Central America is experiencing a wave of unrest that is remarkable even for a region whose history is riddled with turbulence. The most recent example is a political upheaval in Guatemala as the country heads for a runoff presidential election in August.
A look at various events roiling Central American countries:
Guatemala is locked in the most troubled presidential election in the country’s recent history. The first round of elections in June ended with a surprise twist when little known progressive candidate Bernardo Arévalo of the Seed Movement party pulled ahead as a front-runner.
Now headed to an August runoff election with conservative candidate and top vote-getter Sandra Torres, Arévalo has thus far managed to survive judicial attacks and attempts by Guatemala’s political establishment to disqualify his party. It comes after other moves by the country’s government to manage the election, including banning several candidates before the first-round vote.
While not entirely unprecedented in a country known for high levels of corruption, American officials call the latest escalation a threat to the country’s democracy.
El Salvador has been radically transformed in the past few years with the entrance of populist millennial President Nayib Bukele. One year ago, Bukele entered an all-out war with the Barrio 18 and Mara Salvatruchas, or MS-13, gangs. He suspended constitutional rights and threw 1 in every 100 people in the country into prisons that have fueled allegations of mass human rights abuses.
The sharp dip in violence that followed Bukele's actions, combined with an elaborate propaganda machine, has ignited a pro-Bukele populist fervor across the region, with other governments trying to mimic the Bitcoin-pushing leader.
At the same time, Bukele has announced he will run for reelection in February next year despite the constitution prohibiting it. He has also made moves that observers warn are gradually dismantling the nation’s democracy.
President Daniel Ortega is in an all-out crackdown on dissent. For years, regional watchdogs and the U.S. government raised alarms that democracy was eroding under the leader of the Sandinista National Liberation Front. That came to a head in 2018 when Ortega’s government began a violent crackdown on protests.
Most recently, Ortega forced hundreds of opposition figures into exile, stripping them of their citizenship, seizing their properties and declaring them “traitors of the homeland.” Nicaragua has thrown out aid groups such as the Red Cross and a yearslong crackdown on the Catholic Church has forced the Vatican to close its embassy. The tightening chokehold on the country has prompted many Nicaraguans to flee their country and seek asylum in neighboring Costa Rica or the United States.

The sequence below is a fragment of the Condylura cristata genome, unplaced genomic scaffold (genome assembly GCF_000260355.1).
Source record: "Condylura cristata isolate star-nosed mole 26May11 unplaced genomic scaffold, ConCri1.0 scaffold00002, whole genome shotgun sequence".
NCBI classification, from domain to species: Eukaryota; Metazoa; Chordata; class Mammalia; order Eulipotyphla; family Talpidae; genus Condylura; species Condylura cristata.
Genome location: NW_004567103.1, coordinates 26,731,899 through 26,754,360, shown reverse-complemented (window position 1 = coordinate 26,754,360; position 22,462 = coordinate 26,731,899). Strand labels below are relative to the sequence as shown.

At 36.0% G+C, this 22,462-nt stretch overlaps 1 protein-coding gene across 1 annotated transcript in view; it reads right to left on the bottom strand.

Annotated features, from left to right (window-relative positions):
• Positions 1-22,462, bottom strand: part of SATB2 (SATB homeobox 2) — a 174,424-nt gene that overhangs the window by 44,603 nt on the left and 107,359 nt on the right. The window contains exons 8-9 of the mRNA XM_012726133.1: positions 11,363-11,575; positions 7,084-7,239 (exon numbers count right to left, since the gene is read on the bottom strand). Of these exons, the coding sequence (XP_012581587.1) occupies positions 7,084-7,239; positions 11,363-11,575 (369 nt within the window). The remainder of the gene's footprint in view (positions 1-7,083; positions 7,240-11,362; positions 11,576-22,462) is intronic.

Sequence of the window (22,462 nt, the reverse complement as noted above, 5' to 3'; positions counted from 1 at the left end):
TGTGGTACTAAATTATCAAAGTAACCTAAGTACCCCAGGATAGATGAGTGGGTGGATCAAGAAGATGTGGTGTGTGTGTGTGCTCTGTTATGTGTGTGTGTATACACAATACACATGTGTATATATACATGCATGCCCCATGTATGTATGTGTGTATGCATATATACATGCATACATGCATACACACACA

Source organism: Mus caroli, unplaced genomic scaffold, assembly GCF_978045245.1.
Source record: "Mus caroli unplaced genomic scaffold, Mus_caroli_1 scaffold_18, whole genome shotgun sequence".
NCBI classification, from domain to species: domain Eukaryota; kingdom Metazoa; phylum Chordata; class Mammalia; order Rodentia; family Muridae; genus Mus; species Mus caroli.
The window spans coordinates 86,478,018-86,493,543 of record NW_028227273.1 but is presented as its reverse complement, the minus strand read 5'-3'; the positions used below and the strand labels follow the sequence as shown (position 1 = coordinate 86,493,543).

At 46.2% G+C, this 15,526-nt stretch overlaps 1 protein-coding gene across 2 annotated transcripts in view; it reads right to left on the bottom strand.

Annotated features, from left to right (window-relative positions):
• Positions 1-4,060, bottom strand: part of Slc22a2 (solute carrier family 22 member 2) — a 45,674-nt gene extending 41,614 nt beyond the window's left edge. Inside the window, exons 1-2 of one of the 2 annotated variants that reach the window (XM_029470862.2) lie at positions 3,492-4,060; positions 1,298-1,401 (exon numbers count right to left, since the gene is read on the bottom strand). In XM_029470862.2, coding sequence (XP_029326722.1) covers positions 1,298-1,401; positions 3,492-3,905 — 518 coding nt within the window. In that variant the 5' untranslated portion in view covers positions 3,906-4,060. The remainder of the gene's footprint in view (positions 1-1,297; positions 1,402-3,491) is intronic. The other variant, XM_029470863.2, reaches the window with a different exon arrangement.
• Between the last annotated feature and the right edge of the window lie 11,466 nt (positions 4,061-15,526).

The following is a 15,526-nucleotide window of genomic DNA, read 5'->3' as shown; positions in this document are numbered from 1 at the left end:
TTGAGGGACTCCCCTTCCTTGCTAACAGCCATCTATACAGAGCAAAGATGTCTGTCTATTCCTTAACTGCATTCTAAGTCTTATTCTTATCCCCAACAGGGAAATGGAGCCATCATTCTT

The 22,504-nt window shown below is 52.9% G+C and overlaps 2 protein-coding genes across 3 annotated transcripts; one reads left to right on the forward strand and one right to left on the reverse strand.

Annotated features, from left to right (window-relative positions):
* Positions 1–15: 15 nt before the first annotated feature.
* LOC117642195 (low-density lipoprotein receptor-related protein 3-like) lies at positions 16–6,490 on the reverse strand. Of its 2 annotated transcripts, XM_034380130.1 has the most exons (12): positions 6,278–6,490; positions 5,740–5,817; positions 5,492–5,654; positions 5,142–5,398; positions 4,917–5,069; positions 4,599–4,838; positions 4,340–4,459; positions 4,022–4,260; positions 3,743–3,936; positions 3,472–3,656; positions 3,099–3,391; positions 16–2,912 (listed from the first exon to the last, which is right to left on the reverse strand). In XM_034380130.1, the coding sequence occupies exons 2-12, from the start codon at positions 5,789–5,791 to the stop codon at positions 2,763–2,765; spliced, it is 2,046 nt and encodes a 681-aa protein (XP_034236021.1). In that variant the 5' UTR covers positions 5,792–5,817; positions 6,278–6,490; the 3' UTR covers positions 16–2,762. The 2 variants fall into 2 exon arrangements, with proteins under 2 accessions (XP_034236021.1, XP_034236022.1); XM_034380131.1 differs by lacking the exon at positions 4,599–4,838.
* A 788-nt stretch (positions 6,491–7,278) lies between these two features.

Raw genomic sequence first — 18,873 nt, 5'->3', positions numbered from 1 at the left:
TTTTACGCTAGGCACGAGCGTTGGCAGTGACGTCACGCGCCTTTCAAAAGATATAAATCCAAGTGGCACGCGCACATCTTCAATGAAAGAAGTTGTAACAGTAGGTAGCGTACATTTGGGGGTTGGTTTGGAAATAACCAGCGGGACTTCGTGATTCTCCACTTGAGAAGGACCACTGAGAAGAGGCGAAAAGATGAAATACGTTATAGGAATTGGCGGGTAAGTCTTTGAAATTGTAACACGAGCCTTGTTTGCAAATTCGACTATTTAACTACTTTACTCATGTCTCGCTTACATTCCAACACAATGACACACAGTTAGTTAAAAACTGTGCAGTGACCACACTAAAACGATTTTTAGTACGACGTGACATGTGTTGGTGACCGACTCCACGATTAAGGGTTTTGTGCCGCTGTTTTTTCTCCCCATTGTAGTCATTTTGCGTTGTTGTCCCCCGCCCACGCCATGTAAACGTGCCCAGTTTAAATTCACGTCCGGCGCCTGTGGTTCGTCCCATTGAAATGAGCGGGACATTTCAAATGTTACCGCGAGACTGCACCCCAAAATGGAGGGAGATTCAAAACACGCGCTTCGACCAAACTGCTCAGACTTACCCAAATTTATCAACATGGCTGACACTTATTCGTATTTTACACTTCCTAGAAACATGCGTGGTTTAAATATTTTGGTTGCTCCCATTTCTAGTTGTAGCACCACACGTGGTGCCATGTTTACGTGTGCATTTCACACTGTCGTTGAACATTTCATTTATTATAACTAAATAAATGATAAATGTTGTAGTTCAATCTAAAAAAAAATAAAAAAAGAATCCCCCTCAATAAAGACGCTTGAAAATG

President Xiomara Castro took office last year as the first female president of Honduras, winning on a message of tackling corruption, inequality and poverty. The wife of former President Manuel Zelaya, who was ousted in a military coup, she won a landslide victory.
But her popularity has dipped as many of her promises for change have gone unfulfilled. At the same time, the government has sought to mimic neighboring El Salvador's crackdown on gangs, responding fiercely to a grisly massacre in a women’s prison in June.
Once known as the land of “pura vida” and mild politics compared to the surrounding region, Costa Rica has been gradually losing some of its luster. Homicides have soared as the nation has become a base for drug traffickers. President Rodrigo Chavez, who took office last year, has promised more police in the street and tougher laws to take on the uptick in crime.
At the same time, a migratory flight from Nicaragua has overwhelmed the country, which is known as one of the world’s great refuges for people fleeing persecution. The government has since tightened its asylum laws.
Panama is headed into presidential elections in May, with simmering frustration at economic woes, corruption and insecurity acting as a potential harbinger for change. Any shift could have global significance due to Panama’s status as a financial hub.
The nation has also become the epicenter of a steady flow of migration through the perilous jungles of the Darien Gap running along the Colombia-Panama border.
Belize is often seen as a place of relative calm in a region that is anything but. A former British colony named British Honduras, Belize’s government system is still tightly tethered to the country. But Prime Minister Johnny Briceño has sought to distance his nation from the monarchy. The nation is also one of the few in the Americas that maintains formal ties with Taiwan amid a broad effort by China to pull support away from the island country by funneling money into Central America.